As the flat season comes to an end after this weekend’s Prix de l’Arc de Triomphe, attention has already started to switch over to the winter jumps season. And for all that we love staging fixtures in the bright sunshine and warmth of high summer, even at Stratford, we recognize that the core Jumps season begins at the start of October, with the season opener at Chepstow racecourse on Friday, October 8, just four days after our first of three fixtures that month.
Stratford’s campaign straddles three seasons, but a week after Chepstow, our own autumn effort will come on Saturday, October 16, hopefully attracting some big name trainers and jockeys to accelerate the autumn season in style. It’s a fixture where summer successes meet autumn debutantes to see whether racecourse experience can trump higher quality breeding.
When autumn gets underway, there will be a lot of action on for jump racing fans to keep up with, and seasoned veterans of the sport will know what they are looking out for. However, if you are new to jump racing, you may want to try and pick up as much horse racing knowledge as possible ahead of the new season. This could include combining some other gambling-oriented hobbies with horse racing. If you like to play casino games, then there are many horse racing themed casino games available. These include Scudamore’s Super Stakes, a game available on many sites and with £5 deposit casinos, you can deposit a small amount.
With the additional knowledge you gain, you should be able to really enjoy the upcoming season.
What are the big events this autumn and winter?
Away from Stratford racecourse, there are a number of big events that you cannot miss this season – the highlights of jump racing where the biggest names from the sport all come together. The biggest week of them all is without a doubt the Cheltenham Festival, which is set to run on March 15-18, 2022. These four days see a tussle between the best from Great Britain and the best from Ireland, with 28 races and many huge prizes to be won. And British trainers will be keen to exorcize the ghost of 2021, when they received a fearful drubbing.
Ahead of the festival, as is traditionally the case, Stratford will race on March 14, the ideal place to be if you want to get yourself ready for the Cheltenham Festival. As an appetizer to the main dish, it’s also a fixture where jockeys are trying to remain in one piece, whilst spectators chew over the prospects for the morrow’s Supreme Novices Hurdle.
A month later, if we are talking about individual races then there is no bigger than the Randox Grand National at Aintree, which next year will be run on Saturday, April 9. This is a race that is watched by millions, including many who don’t usually watch horse racing, or keep up with the sport in any way.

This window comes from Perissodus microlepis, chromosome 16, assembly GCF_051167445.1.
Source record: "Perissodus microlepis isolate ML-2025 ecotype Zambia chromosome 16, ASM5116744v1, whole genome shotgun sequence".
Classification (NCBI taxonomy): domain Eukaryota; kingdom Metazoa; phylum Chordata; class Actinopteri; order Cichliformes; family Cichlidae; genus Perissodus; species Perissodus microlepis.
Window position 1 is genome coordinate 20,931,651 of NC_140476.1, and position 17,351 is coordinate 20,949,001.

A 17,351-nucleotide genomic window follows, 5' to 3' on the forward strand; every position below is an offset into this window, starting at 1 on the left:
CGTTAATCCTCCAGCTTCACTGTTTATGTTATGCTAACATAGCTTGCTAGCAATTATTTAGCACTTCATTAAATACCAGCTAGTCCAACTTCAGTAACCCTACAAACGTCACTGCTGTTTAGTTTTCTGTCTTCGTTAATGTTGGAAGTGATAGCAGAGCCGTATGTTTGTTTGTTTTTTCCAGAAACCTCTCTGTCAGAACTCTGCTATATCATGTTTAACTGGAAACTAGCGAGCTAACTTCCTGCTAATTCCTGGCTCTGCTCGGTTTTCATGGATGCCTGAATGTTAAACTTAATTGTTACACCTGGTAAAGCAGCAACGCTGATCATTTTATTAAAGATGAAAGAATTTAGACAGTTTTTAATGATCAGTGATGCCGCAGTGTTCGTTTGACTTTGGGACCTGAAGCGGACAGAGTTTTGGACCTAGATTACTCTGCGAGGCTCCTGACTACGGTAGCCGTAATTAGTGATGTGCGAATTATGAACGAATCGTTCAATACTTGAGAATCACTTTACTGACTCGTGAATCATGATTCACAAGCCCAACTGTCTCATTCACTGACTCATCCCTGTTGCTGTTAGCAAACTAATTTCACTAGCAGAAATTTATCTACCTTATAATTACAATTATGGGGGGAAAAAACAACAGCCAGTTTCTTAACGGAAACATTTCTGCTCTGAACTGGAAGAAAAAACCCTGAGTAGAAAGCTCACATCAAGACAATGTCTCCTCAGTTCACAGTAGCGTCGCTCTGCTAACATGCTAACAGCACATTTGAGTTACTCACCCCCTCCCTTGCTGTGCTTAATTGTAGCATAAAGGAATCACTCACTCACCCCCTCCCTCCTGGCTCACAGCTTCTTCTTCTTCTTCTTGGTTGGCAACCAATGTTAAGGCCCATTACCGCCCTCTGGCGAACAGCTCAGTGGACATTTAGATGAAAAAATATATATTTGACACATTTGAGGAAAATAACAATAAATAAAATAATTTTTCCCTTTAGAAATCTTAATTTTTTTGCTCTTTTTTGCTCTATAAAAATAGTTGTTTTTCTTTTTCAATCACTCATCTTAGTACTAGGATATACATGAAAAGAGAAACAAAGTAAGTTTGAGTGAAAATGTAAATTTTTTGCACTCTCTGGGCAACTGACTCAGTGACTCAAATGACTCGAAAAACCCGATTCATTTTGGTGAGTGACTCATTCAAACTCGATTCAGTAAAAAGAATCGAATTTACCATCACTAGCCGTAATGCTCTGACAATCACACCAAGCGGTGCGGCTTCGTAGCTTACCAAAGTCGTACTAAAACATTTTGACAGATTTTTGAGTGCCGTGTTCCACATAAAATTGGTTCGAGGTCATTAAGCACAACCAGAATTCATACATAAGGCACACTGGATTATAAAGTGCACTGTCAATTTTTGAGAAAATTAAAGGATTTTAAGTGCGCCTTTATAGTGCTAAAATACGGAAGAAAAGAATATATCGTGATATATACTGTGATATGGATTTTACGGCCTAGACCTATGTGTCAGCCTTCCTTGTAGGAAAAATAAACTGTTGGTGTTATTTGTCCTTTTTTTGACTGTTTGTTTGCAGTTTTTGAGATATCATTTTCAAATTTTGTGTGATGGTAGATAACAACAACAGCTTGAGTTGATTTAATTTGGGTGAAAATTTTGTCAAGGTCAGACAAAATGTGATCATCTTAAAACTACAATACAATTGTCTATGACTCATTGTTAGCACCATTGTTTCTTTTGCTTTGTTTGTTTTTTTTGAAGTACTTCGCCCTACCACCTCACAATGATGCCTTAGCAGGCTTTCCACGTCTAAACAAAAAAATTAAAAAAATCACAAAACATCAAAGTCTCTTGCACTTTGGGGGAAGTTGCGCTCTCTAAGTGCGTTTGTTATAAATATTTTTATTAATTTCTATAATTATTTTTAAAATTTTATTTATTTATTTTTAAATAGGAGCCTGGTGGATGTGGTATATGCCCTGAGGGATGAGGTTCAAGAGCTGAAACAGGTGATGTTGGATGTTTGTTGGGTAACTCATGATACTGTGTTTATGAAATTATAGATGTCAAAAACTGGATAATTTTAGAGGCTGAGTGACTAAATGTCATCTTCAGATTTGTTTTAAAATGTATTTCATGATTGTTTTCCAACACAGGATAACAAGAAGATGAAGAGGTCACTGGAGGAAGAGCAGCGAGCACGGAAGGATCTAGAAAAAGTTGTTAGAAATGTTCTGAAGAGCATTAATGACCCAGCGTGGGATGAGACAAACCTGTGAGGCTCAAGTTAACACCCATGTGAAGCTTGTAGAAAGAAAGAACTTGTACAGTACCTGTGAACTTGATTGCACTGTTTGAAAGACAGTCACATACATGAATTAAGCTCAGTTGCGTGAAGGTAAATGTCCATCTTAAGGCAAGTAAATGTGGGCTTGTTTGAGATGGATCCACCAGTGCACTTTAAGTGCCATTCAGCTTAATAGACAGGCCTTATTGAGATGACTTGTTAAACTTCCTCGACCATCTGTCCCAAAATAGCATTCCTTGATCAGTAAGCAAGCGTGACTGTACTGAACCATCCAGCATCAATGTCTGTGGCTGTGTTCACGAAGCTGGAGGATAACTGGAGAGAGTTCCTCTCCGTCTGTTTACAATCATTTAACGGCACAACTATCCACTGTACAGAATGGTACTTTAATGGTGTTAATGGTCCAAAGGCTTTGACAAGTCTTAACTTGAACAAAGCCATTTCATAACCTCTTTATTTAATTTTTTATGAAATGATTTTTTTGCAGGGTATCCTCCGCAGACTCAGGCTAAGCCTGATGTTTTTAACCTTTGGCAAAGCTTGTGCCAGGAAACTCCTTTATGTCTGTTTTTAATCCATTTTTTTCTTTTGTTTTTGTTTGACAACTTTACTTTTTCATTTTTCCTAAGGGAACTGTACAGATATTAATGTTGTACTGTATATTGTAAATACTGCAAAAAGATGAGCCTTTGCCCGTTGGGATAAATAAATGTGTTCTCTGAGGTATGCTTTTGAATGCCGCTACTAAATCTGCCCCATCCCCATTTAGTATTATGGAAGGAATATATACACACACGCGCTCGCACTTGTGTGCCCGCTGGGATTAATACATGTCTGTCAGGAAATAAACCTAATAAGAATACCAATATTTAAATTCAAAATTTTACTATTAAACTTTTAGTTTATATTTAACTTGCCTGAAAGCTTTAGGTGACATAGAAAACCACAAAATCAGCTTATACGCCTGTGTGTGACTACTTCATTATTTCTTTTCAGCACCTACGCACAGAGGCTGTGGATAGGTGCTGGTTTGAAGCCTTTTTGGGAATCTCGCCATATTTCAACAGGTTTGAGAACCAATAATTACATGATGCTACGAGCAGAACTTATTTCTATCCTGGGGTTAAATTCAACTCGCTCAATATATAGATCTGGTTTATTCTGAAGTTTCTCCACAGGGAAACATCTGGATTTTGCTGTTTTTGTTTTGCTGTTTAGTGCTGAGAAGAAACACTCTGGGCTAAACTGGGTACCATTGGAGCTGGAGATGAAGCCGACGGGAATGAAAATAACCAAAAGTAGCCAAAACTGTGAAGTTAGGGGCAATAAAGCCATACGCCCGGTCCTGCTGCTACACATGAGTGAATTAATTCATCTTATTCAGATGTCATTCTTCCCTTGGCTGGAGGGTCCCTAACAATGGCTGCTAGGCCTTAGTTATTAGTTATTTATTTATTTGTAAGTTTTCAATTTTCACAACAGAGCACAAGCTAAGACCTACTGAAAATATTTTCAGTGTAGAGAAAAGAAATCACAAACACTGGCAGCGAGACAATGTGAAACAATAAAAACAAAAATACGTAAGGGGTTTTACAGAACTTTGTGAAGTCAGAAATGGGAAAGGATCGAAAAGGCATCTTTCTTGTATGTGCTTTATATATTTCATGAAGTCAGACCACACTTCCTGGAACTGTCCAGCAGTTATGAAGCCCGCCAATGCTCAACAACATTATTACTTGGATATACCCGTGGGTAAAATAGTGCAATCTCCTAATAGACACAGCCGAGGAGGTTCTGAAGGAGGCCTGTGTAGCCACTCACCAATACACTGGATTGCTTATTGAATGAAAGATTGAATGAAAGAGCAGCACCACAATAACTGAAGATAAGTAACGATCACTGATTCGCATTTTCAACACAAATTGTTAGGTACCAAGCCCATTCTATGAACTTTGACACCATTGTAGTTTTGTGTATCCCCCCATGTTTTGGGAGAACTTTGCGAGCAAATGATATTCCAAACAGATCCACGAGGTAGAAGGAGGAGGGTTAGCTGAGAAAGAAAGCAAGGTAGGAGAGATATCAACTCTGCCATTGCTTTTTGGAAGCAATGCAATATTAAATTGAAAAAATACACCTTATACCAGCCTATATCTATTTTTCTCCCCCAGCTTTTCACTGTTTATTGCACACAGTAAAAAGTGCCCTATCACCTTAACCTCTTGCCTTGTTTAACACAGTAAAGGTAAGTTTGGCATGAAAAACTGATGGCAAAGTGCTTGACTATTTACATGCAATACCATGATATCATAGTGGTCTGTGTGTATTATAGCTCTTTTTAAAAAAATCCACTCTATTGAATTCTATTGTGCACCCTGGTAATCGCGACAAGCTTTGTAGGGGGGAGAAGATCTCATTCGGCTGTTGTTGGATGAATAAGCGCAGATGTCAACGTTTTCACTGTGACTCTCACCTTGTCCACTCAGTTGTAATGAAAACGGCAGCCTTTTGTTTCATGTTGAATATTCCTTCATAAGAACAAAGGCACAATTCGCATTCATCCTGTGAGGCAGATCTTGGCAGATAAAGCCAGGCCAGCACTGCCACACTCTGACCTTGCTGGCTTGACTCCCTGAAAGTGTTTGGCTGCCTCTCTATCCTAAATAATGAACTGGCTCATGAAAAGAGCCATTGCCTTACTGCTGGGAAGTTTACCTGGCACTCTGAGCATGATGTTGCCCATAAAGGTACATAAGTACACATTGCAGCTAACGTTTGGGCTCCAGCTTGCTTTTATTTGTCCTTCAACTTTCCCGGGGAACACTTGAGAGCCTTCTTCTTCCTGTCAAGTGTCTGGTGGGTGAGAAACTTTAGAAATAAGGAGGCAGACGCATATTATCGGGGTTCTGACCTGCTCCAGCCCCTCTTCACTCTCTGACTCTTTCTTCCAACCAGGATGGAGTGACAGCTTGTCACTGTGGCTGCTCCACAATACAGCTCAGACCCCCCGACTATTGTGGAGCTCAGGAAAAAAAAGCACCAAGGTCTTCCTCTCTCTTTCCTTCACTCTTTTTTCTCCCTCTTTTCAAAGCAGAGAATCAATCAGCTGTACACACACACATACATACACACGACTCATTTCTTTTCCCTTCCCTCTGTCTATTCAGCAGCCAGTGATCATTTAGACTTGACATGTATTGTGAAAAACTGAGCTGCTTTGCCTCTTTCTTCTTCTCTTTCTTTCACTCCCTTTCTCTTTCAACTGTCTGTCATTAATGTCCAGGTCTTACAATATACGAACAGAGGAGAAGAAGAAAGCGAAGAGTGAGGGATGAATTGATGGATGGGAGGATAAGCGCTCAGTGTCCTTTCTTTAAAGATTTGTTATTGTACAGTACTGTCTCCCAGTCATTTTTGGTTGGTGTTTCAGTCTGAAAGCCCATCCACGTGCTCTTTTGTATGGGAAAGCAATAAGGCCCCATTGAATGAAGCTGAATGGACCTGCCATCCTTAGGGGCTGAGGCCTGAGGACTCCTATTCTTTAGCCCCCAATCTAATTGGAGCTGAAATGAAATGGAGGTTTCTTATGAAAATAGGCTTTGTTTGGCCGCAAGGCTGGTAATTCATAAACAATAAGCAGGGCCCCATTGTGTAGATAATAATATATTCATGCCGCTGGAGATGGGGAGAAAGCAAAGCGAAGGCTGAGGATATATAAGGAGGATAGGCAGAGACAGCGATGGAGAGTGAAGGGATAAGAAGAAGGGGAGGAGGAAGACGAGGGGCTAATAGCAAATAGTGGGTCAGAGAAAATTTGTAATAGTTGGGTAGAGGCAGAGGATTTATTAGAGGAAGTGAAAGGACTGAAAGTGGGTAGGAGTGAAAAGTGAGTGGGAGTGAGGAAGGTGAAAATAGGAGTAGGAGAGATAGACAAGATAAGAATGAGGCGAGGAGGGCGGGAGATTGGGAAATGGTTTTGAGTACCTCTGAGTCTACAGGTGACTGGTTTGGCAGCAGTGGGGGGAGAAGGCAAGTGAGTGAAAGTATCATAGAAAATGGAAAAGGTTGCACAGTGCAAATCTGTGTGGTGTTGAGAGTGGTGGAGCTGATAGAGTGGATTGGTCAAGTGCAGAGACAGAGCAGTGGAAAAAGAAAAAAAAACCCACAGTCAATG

The National is one of the biggest sporting traditions that we have in the UK, and will no doubt once again attract plenty of attention. History was made in 2021, when Rachel Blackmore (pictured beneath) became the first female jockey to win the race and given her rise to stardom in the sport, you would be foolish to write her off winning another. It’s great news to see her back after her recent injury. We’re unlikely to see her here in the UK until March though.
These are the two biggest events to look out for, but there are many more as the season progresses. Look out for the November meeting at Cheltenham, the biggest early-season meeting of the autumn. Christmas is another busy time, with the King George VI Chase at Kempton on Boxing Day, followed by the Welsh Grand National at Chepstow a day later. In reality, every weekend brings another great race to savour up and down the land.
Don’t ignore the grass roots of the sport
The counties of Warwickshire, Worcestershire, Gloucestershire and up and down the Severn Valley are a heartland for the sport, housing horses galore for every level of racing.
And whilst the recent National Racehorse Week has focused on the professional ranks of the sport at the country’s 60 racecourses, the strength of that support is fed by a hugely enthusiastic and practised amateur division at Point-to-Point level. Adapting to current trends, the Pointing season, which concludes at Stratford each May with the country’s most valuable set of hunter chases, this season will begin in late October. Venues like Chaddesley Corbett, Mollington and Barbury Castle allow budding horsemen and trainers to learn the craft or race -riding and training without the bright lights of television coverage. Any newcomer should experience this branch of the sport to see the champions of tomorrow. For local fixtures, follow Pointing West Mercian.
With all of this to look forward to, the new autumn jumps season looks set to be another exciting one. But don’t overlook us just yet… We’ve meetings of our own on October 4th, 16th as previously mentioned and 28th for our autumn swansong.